Drive the Golden Road
The next day we decided to a circle around the so called “Golden Road”. It’s not called that because it is made from gold bricks (a la the “Yellow Brick Road” in Sofia, Bulgaria), or because it is home to the most expensive houses on the island. It is named the Golden Road due to the terrain which meant building it cost a lot of money. For much of history, the tiny settlements that dot this coast were accessible only by sea, until 1897 when this road was built, linking these settlements together.
And yes, it was spectacular with gorgeous views. It is narrow with hairpins, blind summits and drops but after all the other roads in Harris that we had negotiated so far, it was similar! Once you have tackled one of these hair-raising roads, you can take on any drive!
Then an even bigger treat as we finished the drive. We were stopped in our tracks by a couple of Highland Cattle just standing in the middle of the road.”
Our next stop was Luskentyre Beach and this one has to be included on any list of the best things to do on Lewis and Harris. It has been touted by TripAdvisor to be among the UK’s best beaches. We were sceptical after the gorgeous ones we had already witnessed.
Apparently, a climb up nearby Beinn Luskentyre gives a fantastic view but as usual in Scotland both rain and sun were having a debate and I wasn’t dressed for getting stuck up on a mountain if the heavens opened and rain won.
I climbed a little way up the rocks at the end. High enough to witness the bright blue of yet another part of the Atlantic lapping the shore and make friends with a lonely looking ram I encountered admiring the view. I was keener on the friendship thing than he was and the more enthusiasm I showed, the less interested he seemed. Eventually I got the message and left him alone to continue grazing on the grass he appeared to love.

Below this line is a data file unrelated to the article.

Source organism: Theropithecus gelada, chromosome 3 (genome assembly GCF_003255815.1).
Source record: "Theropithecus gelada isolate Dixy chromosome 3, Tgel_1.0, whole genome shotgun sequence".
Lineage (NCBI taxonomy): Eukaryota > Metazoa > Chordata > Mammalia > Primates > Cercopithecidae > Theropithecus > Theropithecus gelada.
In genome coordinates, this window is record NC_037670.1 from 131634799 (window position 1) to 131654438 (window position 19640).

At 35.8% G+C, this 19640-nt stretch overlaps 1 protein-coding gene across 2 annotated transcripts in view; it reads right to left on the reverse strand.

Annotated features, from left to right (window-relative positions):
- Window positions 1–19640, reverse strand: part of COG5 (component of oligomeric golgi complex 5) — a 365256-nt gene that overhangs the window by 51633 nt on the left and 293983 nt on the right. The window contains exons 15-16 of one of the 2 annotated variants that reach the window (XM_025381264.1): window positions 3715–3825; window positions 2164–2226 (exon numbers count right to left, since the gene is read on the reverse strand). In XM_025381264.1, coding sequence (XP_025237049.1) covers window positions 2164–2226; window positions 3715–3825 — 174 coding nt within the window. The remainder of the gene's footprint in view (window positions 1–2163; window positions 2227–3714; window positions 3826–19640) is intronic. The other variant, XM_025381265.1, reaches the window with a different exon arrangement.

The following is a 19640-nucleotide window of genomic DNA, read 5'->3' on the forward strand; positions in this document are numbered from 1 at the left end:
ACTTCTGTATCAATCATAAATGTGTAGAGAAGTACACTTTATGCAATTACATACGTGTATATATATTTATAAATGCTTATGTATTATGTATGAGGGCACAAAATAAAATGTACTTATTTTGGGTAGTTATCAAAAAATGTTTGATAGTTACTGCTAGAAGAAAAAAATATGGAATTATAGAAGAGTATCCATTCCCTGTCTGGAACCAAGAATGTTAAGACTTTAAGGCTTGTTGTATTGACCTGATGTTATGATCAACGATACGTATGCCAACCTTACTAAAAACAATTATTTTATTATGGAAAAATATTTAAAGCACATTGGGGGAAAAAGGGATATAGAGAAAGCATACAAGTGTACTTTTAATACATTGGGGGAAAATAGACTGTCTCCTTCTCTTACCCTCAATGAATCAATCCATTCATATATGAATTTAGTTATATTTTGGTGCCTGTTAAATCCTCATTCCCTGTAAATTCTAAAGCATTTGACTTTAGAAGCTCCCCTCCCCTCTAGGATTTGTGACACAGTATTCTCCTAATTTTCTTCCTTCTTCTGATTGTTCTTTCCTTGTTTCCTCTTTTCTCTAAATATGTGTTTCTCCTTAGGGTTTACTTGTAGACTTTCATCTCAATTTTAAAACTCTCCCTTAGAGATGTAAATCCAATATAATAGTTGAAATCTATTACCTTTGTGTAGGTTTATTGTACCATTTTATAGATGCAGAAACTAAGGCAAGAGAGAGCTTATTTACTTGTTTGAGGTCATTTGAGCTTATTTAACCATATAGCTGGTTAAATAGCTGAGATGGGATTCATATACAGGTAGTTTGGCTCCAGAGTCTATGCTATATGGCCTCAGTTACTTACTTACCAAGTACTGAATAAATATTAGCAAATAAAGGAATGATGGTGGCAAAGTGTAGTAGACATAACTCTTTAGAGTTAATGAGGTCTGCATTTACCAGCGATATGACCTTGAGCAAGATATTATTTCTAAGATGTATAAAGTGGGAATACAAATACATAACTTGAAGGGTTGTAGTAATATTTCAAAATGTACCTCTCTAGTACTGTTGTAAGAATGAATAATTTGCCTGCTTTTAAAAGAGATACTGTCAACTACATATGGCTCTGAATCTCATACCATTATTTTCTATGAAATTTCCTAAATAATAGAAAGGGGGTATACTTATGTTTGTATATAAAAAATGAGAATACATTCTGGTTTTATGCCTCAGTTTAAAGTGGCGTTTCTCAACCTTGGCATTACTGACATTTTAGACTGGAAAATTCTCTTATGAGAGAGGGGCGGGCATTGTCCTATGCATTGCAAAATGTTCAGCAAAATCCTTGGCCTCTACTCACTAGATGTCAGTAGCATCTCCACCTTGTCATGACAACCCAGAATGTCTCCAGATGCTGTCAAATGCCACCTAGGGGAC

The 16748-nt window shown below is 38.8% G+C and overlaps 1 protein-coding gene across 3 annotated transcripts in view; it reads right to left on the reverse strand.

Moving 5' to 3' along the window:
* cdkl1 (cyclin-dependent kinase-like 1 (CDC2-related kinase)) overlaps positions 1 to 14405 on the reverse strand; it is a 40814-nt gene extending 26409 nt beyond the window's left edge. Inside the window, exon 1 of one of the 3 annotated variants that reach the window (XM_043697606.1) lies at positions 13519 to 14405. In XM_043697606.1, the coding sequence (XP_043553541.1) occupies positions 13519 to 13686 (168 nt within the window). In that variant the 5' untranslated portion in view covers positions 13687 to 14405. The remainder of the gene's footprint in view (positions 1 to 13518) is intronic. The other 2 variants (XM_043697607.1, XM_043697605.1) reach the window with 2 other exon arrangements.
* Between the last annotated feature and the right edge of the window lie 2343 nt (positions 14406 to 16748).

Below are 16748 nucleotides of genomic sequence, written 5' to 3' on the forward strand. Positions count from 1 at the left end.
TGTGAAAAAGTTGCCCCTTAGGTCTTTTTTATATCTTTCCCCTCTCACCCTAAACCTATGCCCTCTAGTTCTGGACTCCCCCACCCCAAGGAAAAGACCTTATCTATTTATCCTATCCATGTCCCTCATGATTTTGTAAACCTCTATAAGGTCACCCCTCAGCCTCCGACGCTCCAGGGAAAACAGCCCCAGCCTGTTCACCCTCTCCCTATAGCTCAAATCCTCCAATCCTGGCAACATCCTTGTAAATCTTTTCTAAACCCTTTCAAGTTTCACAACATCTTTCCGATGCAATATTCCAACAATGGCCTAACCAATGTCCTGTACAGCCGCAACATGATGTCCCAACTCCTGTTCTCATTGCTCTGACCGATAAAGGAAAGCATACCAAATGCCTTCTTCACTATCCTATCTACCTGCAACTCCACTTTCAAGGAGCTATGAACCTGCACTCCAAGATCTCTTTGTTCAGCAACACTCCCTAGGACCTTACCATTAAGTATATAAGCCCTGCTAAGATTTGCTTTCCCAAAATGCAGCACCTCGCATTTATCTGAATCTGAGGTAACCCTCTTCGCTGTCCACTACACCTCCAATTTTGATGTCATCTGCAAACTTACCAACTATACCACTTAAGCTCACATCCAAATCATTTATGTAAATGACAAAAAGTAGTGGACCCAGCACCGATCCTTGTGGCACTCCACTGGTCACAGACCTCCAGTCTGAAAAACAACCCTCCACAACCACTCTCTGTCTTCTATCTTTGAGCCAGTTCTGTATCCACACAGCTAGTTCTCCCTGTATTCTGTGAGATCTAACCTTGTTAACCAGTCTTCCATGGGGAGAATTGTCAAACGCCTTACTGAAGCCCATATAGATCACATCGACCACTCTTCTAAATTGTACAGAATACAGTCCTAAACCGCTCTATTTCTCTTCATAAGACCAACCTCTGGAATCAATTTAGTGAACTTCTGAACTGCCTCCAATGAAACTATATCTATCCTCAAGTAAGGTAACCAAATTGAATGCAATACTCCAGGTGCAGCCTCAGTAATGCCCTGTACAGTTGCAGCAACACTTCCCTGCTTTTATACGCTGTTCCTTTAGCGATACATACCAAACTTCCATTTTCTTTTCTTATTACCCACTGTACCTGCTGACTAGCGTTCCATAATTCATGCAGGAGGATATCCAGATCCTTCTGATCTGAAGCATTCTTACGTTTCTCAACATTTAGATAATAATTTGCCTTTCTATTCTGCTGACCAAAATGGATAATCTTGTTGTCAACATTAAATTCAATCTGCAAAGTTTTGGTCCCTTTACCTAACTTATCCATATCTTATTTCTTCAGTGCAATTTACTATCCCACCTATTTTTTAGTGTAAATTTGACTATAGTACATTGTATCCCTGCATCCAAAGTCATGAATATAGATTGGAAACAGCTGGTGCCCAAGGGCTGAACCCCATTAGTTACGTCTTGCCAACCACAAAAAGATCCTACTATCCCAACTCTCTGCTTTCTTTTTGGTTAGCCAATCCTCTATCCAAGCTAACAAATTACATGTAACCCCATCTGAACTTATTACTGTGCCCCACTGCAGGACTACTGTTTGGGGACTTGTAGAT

I took a long walk along the gorgeous sandy beach feeling that I was the only one who had discovered this beauty. Again, I wasn’t alone, but there so much of this beach that the few of us there could all get lost in it.
Apparently, you can walk for 3 miles when the tide is out but as it started to come in and the rain clouds lowered over the surrounding hills, it was time to return to the car.”
After all that fresh air, it was the time to hit the shops. We headed to the village of Tarbert to find gin. If you are in Harris and particularly if you enjoy a gin, then you must go and buy a bottle…or two. The glass bottles themselves are gorgeous and the gin delicious, infused with sea-kelp. They also offer tours for those wanting to delve deeper.
Harris Tweed Shop
Nowhere else in the world makes true Harris Tweed. It is a luxury, woollen cloth still handwoven by islanders using wool produced locally. The industry employs around 400 weavers across the island. The Harris Tweed shop in Tarbert is a great place to learn about the process of making this famous cloth and buy some should you fancy it. Ask about demonstrations and you may also be able to try your hand at producing some.
Practicalities of visiting Lewis and Harris
How to get to the Island of Lewis and Harris